3. Other facts necessary to assist the court in its determination of the indigency of the accused and whether she or he should be released under the supervision of the service.
(4) PRETRIAL DETENTION.—
(a) As used in this subsection, “dangerous crime” means any of the following:
2. Aggravated assault;
3. Aggravated battery;
4. Illegal use of explosives;
5. Child abuse or aggravated child abuse;
6. Abuse of an elderly person or disabled adult, or aggravated abuse of an elderly person or disabled adult;
7. Aircraft piracy;
11. Sexual battery;
14. Lewd, lascivious, or indecent assault or act upon or in presence of a child under the age of 16 years;
15. Sexual activity with a child, who is 12 years of age or older but less than 18 years of age, by or at solicitation of person in familial or custodial authority;
16. Burglary of a dwelling;
17. Stalking and aggravated stalking;
18. Act of domestic violence as defined in s. 741.28;
19. Home invasion robbery;
20. Act of terrorism as defined in s. 775.30;
21. Manufacturing any substances in violation of chapter 893;
22. Attempting or conspiring to commit any such crime; and
23. Human trafficking.
(b) No person charged with a dangerous crime shall be granted nonmonetary pretrial release at a first appearance hearing; however, the court shall retain the discretion to release an accused on electronic monitoring or on recognizance bond if the findings on the record of facts and circumstances warrant such a release.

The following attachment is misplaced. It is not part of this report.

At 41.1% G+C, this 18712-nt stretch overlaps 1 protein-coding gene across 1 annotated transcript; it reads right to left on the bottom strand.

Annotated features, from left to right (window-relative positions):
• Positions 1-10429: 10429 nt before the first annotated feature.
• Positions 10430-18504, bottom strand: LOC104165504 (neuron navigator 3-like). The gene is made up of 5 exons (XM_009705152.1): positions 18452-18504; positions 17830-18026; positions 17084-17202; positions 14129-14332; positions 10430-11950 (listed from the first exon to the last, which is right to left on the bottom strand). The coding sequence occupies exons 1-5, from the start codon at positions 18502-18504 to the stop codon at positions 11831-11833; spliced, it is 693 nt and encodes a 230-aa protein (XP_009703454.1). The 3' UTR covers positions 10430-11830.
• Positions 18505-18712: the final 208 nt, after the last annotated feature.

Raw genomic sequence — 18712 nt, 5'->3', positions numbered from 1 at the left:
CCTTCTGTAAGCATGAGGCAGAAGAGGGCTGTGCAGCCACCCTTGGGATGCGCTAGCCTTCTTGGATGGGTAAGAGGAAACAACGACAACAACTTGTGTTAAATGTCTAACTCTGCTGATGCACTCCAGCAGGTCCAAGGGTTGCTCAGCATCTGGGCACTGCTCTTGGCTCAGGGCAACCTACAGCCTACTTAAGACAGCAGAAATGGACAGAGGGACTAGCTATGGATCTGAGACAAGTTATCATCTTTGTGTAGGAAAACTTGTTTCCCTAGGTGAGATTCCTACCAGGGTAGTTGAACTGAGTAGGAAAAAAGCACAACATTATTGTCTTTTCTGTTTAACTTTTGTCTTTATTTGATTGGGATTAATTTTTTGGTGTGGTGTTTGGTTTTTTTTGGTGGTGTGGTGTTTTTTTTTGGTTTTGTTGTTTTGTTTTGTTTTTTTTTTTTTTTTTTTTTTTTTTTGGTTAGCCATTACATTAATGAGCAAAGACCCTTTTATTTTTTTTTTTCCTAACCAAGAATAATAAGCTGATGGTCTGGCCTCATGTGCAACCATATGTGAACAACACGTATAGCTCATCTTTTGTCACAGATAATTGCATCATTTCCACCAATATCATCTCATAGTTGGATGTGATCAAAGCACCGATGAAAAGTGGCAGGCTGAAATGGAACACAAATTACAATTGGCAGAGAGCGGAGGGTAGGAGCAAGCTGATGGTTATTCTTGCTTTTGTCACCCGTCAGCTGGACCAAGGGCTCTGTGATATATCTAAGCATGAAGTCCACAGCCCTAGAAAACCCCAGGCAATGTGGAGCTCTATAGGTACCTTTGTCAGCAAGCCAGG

(c) The court may order pretrial detention if it finds a substantial probability, based on a defendant’s past and present patterns of behavior, the criteria in s. 903.046, and any other relevant facts, that any of the following circumstances exist:
1. The defendant has previously violated conditions of release and that no further conditions of release are reasonably likely to assure the defendant’s appearance at subsequent proceedings;
2. The defendant, with the intent to obstruct the judicial process, has threatened, intimidated, or injured any victim, potential witness, juror, or judicial officer, or has attempted or conspired to do so, and that no condition of release will reasonably prevent the obstruction of the judicial process;